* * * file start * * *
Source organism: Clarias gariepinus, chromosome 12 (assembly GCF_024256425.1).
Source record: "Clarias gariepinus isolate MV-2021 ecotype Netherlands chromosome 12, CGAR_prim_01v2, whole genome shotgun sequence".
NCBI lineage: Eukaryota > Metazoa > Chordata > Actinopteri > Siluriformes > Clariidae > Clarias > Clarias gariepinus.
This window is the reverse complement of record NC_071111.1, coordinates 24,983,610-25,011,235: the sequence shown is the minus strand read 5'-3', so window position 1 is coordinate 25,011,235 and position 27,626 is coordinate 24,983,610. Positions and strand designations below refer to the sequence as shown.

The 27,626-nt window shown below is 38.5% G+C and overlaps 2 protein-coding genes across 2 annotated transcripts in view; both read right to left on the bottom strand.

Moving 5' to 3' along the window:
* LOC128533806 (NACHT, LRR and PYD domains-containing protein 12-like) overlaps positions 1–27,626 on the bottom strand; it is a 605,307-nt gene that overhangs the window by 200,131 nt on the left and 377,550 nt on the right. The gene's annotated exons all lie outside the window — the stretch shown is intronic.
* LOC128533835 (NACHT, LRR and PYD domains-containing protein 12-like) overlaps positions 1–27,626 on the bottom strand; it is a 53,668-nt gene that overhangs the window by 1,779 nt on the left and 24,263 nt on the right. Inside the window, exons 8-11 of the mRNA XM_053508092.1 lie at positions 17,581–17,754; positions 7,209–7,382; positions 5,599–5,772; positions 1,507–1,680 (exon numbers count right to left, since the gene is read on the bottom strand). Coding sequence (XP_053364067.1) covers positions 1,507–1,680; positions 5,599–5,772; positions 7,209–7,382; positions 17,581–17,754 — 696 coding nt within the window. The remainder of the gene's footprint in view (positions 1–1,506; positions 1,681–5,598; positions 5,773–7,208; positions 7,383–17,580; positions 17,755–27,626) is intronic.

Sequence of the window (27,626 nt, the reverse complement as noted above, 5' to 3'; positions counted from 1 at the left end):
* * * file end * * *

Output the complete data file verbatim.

Source organism: Clarias gariepinus, chromosome 12 (assembly GCF_024256425.1).
Source record: "Clarias gariepinus isolate MV-2021 ecotype Netherlands chromosome 12, CGAR_prim_01v2, whole genome shotgun sequence".
NCBI lineage: Eukaryota > Metazoa > Chordata > Actinopteri > Siluriformes > Clariidae > Clarias > Clarias gariepinus.
This window is the reverse complement of record NC_071111.1, coordinates 24,983,610-25,011,235: the sequence shown is the minus strand read 5'-3', so window position 1 is coordinate 25,011,235 and position 27,626 is coordinate 24,983,610. Positions and strand designations below refer to the sequence as shown.

The 27,626-nt window shown below is 38.5% G+C and overlaps 2 protein-coding genes across 2 annotated transcripts in view; both read right to left on the bottom strand.

Moving 5' to 3' along the window:
* LOC128533806 (NACHT, LRR and PYD domains-containing protein 12-like) overlaps positions 1–27,626 on the bottom strand; it is a 605,307-nt gene that overhangs the window by 200,131 nt on the left and 377,550 nt on the right. The gene's annotated exons all lie outside the window — the stretch shown is intronic.
* LOC128533835 (NACHT, LRR and PYD domains-containing protein 12-like) overlaps positions 1–27,626 on the bottom strand; it is a 53,668-nt gene that overhangs the window by 1,779 nt on the left and 24,263 nt on the right. Inside the window, exons 8-11 of the mRNA XM_053508092.1 lie at positions 17,581–17,754; positions 7,209–7,382; positions 5,599–5,772; positions 1,507–1,680 (exon numbers count right to left, since the gene is read on the bottom strand). Coding sequence (XP_053364067.1) covers positions 1,507–1,680; positions 5,599–5,772; positions 7,209–7,382; positions 17,581–17,754 — 696 coding nt within the window. The remainder of the gene's footprint in view (positions 1–1,506; positions 1,681–5,598; positions 5,773–7,208; positions 7,383–17,580; positions 17,755–27,626) is intronic.

Sequence of the window (27,626 nt, the reverse complement as noted above, 5' to 3'; positions counted from 1 at the left end):